Oh, but I AM from Brisbane. Hence the comment about them all being spoilt.Certainly agree with your comments. Have been to everything QTC has put on and the only really impressive stuff has been imported works.We'll have to catch up and bemoan together. :-)
I'm happy to admit to being spoilt. And even happier to hear voices from Brisbane here.
I'll add a note to this discussion, since generalisation is my forte.Melbourne has a robust independent theatre community, and is very good at hybrid form, at liminal, mongrel theatre. Hayloft Project (cut-up classics), Suitcase Royale (music/stand-up/theatre), Chunky Move (technology eats the dancer), playwrights such as Lally Katz (suburban surrealism). Melbourne excels at small-to-mid-scale theatre; our best companies are fiercely independent. An institution like MTC struggles, sometimes appearing unsure of what to do with itself, too big for its own budget, too exposed by its size, its need to please a large amount of people at once; whereas Red Stitch does the same work better, perhaps because its small size makes more sense in a city that likes things compact. As Alison noted here, "mainstage theatre in Melbourne has most often been guily of earnestness".Sydney, on the other hand, does two things much better: performance or live art (of which it is deservedly the capital): version 1.0, My Darling Patricia (who are now based in Melbourne, though), Panther (ditto), the legendary Sydney Front, Open City, post (possibly the most exciting new theatre ensemble in Australia), these are all groups that have grown around PACT, Performance Space, and the very strong community around these institutions. It is also a niche form, one that the general audience usually struggles to understand, and therefore we don't hear about it much. It's a beautifully brash type of theatre, rule-breaking and harsh, and perhaps it has developed in Sydney because it's a brash, arrogant city (or perhaps it's just an accident).The other thing Sydney does well is large-scale, big-budget, usually text-based theatre. It's a city that appreciates excess more than Melbourne (Simon Stone remarked that 3xSisters was a Sydney show once, and I think he was spot-on), which may explain the Kosky productions, War of the Roses, and similar enormous projects. STC seems willing to take risk, financial risk, to stage something outrageously big - which is a good attitude towards art. In between the two extremes, however, not much happens in Sydney, save the occasional inspid staging of a West End hit. As of the pitfalls of living in Brisbane, I have one word of consolation, ahem. Perth. (However, meanness aside, both cities have seen their arts funding grow in the past few years. I think there is time for smaller Australian cities to swell up with kultcha.)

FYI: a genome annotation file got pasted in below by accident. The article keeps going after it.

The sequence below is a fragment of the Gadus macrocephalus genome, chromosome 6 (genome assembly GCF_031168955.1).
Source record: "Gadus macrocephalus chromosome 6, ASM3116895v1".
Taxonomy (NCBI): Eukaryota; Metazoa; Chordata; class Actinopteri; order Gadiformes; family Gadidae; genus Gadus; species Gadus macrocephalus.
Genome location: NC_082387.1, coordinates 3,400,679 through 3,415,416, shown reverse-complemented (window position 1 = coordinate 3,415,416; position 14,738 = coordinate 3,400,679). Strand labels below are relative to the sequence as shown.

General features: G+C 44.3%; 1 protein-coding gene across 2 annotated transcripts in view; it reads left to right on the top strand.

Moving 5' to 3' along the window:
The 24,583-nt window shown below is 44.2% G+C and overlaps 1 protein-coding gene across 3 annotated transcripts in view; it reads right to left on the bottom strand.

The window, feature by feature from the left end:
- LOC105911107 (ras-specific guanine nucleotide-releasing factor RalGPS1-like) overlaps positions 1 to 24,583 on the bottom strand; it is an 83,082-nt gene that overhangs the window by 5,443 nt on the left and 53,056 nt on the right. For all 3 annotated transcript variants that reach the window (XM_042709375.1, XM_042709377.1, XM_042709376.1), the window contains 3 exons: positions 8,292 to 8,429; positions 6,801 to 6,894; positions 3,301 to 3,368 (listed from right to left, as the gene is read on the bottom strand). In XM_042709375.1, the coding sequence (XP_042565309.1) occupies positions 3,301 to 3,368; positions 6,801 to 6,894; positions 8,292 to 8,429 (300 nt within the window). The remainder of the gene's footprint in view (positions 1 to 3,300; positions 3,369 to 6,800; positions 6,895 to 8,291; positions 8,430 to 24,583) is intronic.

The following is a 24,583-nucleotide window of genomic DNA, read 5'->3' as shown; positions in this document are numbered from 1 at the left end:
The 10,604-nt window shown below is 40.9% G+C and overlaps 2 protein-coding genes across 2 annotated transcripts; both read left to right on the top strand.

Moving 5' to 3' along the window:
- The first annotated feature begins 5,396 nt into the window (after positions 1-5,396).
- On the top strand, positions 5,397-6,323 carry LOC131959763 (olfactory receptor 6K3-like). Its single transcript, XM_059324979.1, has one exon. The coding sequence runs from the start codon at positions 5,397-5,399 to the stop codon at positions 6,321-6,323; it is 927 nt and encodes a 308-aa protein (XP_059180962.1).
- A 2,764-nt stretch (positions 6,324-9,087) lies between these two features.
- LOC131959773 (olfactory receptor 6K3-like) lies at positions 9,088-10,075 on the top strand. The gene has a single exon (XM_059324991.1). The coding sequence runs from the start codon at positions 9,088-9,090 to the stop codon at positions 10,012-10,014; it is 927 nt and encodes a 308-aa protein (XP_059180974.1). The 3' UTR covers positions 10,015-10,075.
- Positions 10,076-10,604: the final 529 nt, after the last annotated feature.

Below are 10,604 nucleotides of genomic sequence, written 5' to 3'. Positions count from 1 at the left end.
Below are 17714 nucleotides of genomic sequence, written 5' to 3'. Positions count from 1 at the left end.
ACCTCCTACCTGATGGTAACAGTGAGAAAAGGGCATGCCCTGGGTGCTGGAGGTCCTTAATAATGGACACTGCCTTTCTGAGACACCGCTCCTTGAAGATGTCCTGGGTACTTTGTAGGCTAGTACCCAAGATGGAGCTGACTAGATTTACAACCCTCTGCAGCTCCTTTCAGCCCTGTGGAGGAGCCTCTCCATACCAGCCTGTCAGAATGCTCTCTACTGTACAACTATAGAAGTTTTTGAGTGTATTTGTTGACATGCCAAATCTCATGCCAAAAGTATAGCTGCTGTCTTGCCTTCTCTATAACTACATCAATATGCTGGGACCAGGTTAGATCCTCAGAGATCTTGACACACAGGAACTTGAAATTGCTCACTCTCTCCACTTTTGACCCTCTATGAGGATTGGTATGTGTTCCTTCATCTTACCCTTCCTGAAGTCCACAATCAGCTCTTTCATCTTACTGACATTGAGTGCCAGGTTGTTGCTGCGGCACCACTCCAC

That's a really good brisk summary, Jana, and certainly chimes with my notions of what goes on in the two cities. I am wondering if the STC is heading more to MTC-style mainstream, tho.
It's embarrassingly long - there's still a margin to be cut for the purposes of generalisation!STC is not as uniformly excellent as we Melburnians may think from the touring shows. The company produces its fair share of theatre to go with a dinner in town. However, it's indisputable it has also produced some of the best theatre the country has seen recently: War of the Roses, The Lost Echo; and that it tries to use its role as a big-budget company productively. Which I'm not sure can be said about the MTC. Well. We will see with Lawler (which I mentally always spell as Lola). Fingers crossed.